For several years we have noted that the legal system needs to catch up to the ongoing computer revolution, not necessarily to craft new rules, but to reach something resembling consensus on how the old rules apply to new technologies. While that process by definition is one that can never be completed, we do seem to be in a period of almost daily judicial decisions applying old rules to new technologies. Hopefully we are moving toward some established principles that will give litigants more predictability in discovery and other technology-related issues. Just as important, decisions give companies guidance in structuring their information management practices in the liability-minimizing way.

Two decisions within the last month involving relatively new technological versions of old legal issues demonstrate this still-evolving process, and each has a takeaway for corporate information management as well. Invidia LLC v. DiFonzo is a Massachusetts trial court decision involving a hair stylist’s (DiFonzo) employment agreement. The agreement contained a post-employment two-year restriction on soliciting her employer’s clients.

DiFonzo left employment with Invidia and, just four days later, her new employer announced on Facebook that she was now employed as a stylist with it. Not surprisingly, one of DiFonzo’s clients commented on the post that she was looking forward to an upcoming appointment with DiFonzo. At some unspecified point during this period, DiFonzo became Facebook friends with at least eight of the customers she had worked with at Invidia.

The court denied Invidia’s motion for a preliminary injunction finding in part that it had failed to show that DiFonzo had violated the nonsolicitation agreement. The court correctly noted that one can be Facebook friends without soliciting business, though from the facts provided to us, it seems likely that some teenagers would be puzzled by this decision and whether the judge fully “gets” social media. In any event, as is true with many judicial holdings in this highly fact-specific area of the law, litigants should not assume that this view of solicitation and social media will hold true in future cases.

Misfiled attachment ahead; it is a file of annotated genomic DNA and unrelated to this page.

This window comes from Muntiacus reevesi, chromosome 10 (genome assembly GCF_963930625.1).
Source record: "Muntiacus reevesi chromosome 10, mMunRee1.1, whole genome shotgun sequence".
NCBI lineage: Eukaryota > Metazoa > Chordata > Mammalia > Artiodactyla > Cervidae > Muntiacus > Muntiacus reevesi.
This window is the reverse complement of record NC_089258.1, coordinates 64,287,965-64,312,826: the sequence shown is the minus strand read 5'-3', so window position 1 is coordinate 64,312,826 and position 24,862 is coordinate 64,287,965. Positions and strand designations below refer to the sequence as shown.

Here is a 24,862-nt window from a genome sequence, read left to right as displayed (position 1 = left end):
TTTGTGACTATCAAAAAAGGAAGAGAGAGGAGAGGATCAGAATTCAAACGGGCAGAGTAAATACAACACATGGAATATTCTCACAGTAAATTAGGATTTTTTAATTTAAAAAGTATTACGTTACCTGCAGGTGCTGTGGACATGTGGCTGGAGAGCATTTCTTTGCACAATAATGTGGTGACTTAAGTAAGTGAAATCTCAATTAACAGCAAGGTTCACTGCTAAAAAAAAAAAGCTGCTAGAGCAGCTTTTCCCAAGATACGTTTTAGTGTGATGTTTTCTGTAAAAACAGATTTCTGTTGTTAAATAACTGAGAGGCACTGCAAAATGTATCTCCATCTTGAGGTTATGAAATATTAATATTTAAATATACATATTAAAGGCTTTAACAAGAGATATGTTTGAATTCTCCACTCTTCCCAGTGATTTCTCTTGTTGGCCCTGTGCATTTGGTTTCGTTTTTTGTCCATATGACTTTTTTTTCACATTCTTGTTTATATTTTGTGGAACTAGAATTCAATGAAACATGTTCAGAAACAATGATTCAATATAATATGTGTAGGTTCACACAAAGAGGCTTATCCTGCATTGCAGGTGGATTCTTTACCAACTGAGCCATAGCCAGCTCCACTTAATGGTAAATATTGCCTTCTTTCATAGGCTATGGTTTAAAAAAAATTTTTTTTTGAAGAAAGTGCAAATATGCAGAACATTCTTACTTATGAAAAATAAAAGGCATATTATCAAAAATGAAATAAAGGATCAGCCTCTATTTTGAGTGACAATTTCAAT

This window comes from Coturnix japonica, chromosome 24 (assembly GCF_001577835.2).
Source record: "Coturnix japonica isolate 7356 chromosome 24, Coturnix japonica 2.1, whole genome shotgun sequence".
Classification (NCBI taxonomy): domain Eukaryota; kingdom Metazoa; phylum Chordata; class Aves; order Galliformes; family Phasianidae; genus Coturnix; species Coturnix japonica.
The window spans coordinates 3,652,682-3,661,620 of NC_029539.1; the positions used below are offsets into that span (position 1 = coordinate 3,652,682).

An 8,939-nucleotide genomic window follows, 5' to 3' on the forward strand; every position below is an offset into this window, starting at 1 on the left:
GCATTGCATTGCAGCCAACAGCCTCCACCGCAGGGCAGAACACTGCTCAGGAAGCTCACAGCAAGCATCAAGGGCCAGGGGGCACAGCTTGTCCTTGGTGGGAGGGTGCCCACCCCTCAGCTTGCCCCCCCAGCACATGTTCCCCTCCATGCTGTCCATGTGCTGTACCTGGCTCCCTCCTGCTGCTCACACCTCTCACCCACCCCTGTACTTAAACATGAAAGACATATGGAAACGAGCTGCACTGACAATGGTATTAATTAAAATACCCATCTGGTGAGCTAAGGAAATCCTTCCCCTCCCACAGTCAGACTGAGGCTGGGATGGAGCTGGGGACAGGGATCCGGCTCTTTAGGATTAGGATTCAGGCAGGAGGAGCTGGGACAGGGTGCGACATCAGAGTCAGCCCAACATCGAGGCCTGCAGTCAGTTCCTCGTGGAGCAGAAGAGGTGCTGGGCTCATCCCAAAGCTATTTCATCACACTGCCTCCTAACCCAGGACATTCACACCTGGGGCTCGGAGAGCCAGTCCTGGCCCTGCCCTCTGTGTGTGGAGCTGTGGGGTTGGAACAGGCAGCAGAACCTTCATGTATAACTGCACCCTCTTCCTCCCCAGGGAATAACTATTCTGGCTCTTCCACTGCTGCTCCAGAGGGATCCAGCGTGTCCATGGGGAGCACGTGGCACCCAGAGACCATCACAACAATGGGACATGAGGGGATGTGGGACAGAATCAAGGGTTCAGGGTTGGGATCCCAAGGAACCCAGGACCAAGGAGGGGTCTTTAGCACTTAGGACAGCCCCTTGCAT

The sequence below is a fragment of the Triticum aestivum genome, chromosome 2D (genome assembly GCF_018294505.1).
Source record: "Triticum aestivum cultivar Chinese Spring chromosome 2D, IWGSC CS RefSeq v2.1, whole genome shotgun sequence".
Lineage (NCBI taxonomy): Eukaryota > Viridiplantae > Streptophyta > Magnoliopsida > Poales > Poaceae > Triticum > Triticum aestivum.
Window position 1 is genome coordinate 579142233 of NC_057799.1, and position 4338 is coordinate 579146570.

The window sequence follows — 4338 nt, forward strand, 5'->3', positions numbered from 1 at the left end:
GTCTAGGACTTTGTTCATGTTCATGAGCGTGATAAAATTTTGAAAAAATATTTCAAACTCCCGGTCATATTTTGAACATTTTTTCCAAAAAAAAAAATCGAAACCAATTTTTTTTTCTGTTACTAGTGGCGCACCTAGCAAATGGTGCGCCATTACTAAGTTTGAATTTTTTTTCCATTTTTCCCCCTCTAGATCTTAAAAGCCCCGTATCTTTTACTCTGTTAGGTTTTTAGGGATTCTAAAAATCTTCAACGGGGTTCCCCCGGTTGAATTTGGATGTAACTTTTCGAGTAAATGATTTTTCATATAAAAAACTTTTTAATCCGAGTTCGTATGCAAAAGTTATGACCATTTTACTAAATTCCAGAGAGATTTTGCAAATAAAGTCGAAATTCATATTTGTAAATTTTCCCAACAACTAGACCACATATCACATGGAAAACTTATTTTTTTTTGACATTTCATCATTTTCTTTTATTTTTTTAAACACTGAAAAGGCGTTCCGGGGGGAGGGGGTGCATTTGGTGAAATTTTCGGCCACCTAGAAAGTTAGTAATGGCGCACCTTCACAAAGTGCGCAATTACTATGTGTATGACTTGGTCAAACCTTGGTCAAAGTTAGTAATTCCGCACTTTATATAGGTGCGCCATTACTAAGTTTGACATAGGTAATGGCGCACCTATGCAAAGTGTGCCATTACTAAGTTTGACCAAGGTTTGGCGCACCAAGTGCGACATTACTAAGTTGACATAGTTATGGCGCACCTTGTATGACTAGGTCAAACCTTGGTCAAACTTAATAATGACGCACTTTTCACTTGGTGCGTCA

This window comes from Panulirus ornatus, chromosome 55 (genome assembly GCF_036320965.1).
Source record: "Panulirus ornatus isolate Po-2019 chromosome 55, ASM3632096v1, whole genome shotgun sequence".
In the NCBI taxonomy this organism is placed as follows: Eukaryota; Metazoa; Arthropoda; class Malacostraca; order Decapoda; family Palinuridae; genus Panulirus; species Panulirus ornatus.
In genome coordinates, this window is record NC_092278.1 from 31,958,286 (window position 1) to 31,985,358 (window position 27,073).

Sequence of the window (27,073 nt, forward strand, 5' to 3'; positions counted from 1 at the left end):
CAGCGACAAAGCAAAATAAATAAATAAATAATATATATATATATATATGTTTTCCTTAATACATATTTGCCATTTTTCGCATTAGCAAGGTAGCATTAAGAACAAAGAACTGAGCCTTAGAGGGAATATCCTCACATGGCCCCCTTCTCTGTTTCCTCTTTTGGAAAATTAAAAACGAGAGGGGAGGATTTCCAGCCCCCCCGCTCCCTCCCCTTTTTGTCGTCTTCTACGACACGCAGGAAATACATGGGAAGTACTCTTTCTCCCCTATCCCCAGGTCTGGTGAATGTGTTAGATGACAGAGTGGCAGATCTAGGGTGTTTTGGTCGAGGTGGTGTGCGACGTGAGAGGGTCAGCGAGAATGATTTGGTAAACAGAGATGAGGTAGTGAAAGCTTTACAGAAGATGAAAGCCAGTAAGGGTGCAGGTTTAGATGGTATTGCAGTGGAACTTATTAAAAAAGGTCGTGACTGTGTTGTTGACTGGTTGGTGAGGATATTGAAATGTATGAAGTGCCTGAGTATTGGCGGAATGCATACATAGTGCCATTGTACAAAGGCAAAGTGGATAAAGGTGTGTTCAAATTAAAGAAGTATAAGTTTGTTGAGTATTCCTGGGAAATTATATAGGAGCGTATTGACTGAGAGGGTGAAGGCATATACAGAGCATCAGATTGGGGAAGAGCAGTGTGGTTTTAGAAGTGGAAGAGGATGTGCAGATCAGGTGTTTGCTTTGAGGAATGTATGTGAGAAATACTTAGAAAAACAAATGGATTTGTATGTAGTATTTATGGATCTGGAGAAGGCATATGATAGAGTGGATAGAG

It is common in restrictive covenant cases to struggle over when communication becomes prohibited solicitation. Companies with non-solicitation provisions are normally well advised to go to some lengths to craft such definitions. Here, it is advisable to revisit any such provisions and see if you are satisfied that they adequately anticipate social media contacts such as these. While it likely is not productive to unrealistically restrict social media activity, it is likely there are appropriate restrictions that would protect the company in various online scenarios.

The other case is AllianceBernstein L.P. v. Atha, where a New York appellate court reversed a trial court’s discovery decision relating to production of his iPhone in discovery. Again this involves a former employer suing a departed employee (Atha), this time alleging that Atha took proprietary client contact information on his iPhone when he departed. (And again, the “low tech” version of the issue—what client contact information is protectable under the trade secrets and other laws—is a long-standing one.)

The lower court found that the discovery request for the production of Atha’s iPhone was overbroad and “tantamount to ordering the production of his computer.” (And again one wonders about the reaction of most teenagers to that statement – “Well, your honor, it is his computer,” and a more powerful computer than most computers that sat on our desktops not 10 years ago.) Perhaps more in line with what we would expect, the appellate court ordered an in camera review of the iPhone, assisted by a record of the device’s contents.

This decision underscores the omnipresence of handheld devices in the conduct of business, and the critical importance for companies to be actively managing this information just as they would the easily accessible information on the company’s primary computer system. Perhaps in no area are fewer companies where they should be from a best practices standpoint than they are with respect to employee-owned mobile devices. Every reader should ask, does my company have a consensus on how company information on mobile devices will be handled, and do we have a written that reflects that.

It is almost a given that this coming week will bring more court decisions addressing the application of old rules to new technologies, and companies need to remain vigilant as both the technology and the legal consensus evolves. This process is particularly challenging because of the pace of that revolution, for two reasons. One, the target is continuously moving forward at a breakneck pace—6 months from now there will be a new technology or social media platform or something that raises issues we had not even thought of.

Two, a “generation” of technology users is just a few years in duration because the technology people “grow up” with changes constantly, so we lack a shared base of experience on which to build those rules. Decisions by judges of a certain age group may not always be in sync with how younger generations experience technology. It has always been true that rule-makers tend to be at least middle aged, but rarely if ever is the target of the rule-making moving as fast as technology does today.

Stay tuned.